The Korean Neo-Confucianism of Yi Toegye and Yi Yulgok (Part 23)

Yi Iljae on the Relationship of I and Ki

Yi Iljae emphasised the inseparability of i and ki. Following Chu His, he argued that, if viewed from the standpoint of unity, i and ki are one; if viewed from the duality, they are two. For him, then, although i and ki are ontologically and conceptually two, they are always one in concrete phenomena. In this regard, he was probably influenced by Lo Chin-shun, a Ming Chinese Neo-Confuncian of the Cheng-Chu school, who emphasised the insuperability of i and ki, as well as the dynamic and empirical role of ki in all phenomena. Apparently, Lo’s Kun-chih chi (knowledge painfully Acquired) was an influential text among Korean Neo-Confucians.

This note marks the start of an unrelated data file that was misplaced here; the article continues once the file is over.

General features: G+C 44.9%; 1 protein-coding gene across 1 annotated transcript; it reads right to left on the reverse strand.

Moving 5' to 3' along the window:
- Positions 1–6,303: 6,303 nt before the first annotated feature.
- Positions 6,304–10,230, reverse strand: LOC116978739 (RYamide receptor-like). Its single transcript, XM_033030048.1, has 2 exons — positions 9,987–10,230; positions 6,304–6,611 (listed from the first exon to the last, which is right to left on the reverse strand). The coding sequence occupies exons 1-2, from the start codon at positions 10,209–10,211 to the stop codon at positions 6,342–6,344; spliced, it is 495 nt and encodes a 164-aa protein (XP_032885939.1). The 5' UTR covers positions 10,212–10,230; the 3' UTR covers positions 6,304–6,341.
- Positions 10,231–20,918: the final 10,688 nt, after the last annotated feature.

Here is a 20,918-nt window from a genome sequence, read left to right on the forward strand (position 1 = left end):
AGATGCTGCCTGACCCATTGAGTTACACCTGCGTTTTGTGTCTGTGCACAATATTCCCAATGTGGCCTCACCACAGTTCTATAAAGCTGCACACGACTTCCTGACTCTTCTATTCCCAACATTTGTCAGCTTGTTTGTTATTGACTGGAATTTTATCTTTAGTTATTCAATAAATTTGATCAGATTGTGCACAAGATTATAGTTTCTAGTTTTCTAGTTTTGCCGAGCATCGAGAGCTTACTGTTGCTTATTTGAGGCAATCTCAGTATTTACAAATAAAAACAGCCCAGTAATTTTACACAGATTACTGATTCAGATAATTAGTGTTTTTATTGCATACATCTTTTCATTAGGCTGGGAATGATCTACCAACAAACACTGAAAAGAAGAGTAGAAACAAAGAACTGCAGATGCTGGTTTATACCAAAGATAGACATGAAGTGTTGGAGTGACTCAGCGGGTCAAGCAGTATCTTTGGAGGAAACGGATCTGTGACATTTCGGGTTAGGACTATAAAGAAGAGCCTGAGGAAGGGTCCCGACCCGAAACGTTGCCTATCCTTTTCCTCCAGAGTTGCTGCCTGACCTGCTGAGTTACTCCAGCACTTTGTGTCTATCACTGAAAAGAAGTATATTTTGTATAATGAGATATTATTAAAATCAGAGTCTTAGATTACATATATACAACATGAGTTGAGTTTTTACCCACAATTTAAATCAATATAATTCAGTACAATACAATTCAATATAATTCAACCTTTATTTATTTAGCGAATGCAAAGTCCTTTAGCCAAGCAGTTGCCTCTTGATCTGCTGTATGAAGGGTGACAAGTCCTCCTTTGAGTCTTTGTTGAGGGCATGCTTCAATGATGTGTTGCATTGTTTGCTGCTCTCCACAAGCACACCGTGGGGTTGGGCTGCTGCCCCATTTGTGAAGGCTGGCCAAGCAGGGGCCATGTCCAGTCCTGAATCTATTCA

It is precisely for this reason that Toegye later criticised Yi Ilchae’s theory of the “oneness of i and ki” for being no different from Lo’s philosophy of ki. According to Toegye, such a theory is incorrect because it tends to affirm i as ki. As we will see in his Four-Seven thesis, this already indicates Toegye’s full commitment to formulating a theory, which comes from Chu J=Hsi himself, that i and ki are ontologically and conceptually distinct and never mixable in phenomena. This is the whole basis of Toegye’s metaphysics and ethics. In his Four-Seven debate, Yulgok compared Lo with two Korean thinkers, Hwadam and Toegye, arguing that Lo really understood the Neo-Confucian metaphysics of i and ki in terms of their inseparability in phenomena. Of course, Yulgok studied the Kun-chih chi and praised Lo as a great thinker of the Cheng-Chu school in China.

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